According to opposition candidate Milinkevich, Lukashenka is set to receive 80% of the vote. He said, "Without even counting, not even waiting until the end of voting, they are already preparing for this." "Of course, these are absolutely illegal elections," Milinkevich says, "but we participate in them because they're the only opportunity for us democratic forces who live in totalitarian countries to have a dialogue with people, to share independent information, to destroy their fears."
"It is not for [the west] to teach us about human rights," Lukashenka has said. "Let them deal with their own affairs. They have plunged the entire Middle East into blood. We see your democracy soaked in blood," he said.
"The Belarusian authorities should recall that the EU has made clear it stands ready to take further appropriate restrictive measures against the responsible individuals, if the elections are not conducted in a democratic manner," said External Relations Commissioner Benita Ferrero-Waldner.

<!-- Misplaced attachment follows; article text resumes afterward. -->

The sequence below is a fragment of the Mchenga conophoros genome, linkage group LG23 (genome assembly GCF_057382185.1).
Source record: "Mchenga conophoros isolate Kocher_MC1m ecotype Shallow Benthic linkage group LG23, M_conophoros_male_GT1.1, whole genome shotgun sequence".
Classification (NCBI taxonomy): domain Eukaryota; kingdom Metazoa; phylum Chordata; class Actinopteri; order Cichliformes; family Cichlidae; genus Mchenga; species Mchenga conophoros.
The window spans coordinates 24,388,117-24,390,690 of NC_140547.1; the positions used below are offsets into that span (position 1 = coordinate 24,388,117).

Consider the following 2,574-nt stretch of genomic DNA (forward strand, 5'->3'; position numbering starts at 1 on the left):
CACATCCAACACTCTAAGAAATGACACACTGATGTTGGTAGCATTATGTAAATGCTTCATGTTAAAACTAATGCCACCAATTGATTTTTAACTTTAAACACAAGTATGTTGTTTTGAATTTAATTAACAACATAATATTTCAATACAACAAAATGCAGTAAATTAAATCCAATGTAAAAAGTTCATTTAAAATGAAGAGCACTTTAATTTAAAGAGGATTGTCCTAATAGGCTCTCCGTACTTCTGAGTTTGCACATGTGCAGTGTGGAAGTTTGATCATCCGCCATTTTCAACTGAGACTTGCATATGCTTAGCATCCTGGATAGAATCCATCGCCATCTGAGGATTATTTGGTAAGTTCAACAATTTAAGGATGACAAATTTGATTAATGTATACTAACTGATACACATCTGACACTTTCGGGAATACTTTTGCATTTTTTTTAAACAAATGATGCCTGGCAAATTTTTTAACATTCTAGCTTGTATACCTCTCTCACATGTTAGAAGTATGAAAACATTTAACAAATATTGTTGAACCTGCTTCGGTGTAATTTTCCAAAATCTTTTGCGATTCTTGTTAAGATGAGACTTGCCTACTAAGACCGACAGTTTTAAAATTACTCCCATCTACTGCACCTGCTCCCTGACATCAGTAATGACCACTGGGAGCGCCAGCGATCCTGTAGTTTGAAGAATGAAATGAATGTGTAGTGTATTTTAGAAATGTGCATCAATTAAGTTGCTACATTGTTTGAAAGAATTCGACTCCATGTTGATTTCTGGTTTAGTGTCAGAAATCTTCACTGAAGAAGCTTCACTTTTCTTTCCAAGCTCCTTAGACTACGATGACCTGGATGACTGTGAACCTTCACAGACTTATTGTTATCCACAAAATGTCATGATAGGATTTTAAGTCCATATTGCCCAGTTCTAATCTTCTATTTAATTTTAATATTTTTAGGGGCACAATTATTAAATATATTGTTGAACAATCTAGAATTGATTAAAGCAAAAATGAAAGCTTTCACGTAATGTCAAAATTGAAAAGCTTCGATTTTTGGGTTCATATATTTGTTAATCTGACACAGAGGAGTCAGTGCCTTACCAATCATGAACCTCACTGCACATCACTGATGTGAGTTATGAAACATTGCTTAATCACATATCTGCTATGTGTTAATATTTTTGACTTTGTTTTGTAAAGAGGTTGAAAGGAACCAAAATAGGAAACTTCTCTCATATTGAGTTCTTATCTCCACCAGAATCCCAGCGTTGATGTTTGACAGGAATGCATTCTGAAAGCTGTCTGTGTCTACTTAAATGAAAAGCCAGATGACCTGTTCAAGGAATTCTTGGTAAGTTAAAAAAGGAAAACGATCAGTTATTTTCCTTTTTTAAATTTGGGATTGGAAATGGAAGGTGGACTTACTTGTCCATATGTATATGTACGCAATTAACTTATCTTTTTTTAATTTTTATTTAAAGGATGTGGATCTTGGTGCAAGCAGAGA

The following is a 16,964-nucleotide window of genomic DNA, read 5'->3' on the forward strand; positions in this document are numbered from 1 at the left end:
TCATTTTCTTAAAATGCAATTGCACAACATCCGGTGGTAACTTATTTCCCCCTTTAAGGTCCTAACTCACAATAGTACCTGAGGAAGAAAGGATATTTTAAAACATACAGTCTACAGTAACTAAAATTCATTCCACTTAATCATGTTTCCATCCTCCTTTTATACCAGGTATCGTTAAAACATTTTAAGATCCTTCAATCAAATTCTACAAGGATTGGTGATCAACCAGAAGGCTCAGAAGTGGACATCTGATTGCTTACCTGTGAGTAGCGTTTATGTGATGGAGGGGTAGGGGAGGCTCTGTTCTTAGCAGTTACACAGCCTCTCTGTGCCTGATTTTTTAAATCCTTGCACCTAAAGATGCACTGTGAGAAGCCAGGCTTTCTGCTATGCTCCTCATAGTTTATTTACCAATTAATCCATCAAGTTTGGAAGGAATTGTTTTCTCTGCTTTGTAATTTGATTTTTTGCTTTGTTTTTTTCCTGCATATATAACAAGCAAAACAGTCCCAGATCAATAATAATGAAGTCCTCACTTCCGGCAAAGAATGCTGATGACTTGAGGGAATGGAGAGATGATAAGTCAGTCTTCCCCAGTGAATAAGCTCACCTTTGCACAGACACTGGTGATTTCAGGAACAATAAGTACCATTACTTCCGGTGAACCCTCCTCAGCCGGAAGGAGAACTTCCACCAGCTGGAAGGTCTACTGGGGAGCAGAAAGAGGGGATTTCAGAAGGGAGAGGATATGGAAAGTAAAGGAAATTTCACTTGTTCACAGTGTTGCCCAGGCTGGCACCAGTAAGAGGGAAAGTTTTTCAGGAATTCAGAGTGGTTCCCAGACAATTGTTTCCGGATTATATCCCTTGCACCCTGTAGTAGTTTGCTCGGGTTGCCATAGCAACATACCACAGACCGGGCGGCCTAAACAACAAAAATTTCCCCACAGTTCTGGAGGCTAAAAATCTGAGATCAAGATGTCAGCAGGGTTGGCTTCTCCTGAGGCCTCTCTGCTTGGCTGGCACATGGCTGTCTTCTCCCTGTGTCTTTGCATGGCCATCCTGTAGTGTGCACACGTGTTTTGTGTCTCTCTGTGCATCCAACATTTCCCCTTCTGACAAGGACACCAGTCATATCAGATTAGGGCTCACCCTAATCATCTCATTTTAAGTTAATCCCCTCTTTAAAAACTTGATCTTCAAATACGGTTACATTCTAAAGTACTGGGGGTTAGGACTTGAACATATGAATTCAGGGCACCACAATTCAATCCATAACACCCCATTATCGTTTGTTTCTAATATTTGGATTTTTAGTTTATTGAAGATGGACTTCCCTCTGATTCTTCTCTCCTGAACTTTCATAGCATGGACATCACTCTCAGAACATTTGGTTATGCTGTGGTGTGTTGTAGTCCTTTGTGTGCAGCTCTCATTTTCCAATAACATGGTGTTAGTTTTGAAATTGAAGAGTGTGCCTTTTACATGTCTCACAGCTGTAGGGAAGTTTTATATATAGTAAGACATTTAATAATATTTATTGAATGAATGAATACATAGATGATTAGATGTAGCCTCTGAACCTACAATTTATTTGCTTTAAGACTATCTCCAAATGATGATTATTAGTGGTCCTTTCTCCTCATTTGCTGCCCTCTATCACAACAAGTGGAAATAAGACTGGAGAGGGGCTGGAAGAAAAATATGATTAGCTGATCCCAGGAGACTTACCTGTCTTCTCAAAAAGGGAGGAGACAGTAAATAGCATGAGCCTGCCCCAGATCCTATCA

The President of the European Parliament, Josep Borrell, has expressed his "great concern" at the recent developments in Belarus. "In the course of last year Parliament several times expressed its position on the situation in Belarus," Borrell said in a statement. "In its most recent resolution, adopted on 16 February 2006, Parliament deplored 'the continuing deterioration of the political situation and the continuing violations of the civil and human rights of the Belarusian people'." On behalf of the European Parliament, Borrell has repeatedly called on the Belarusian authorities to "respect international standards and comply with their undertaking, as entered into with the OSCE and the UN, to guarantee the equal rights of all candidates taking part in the campaign."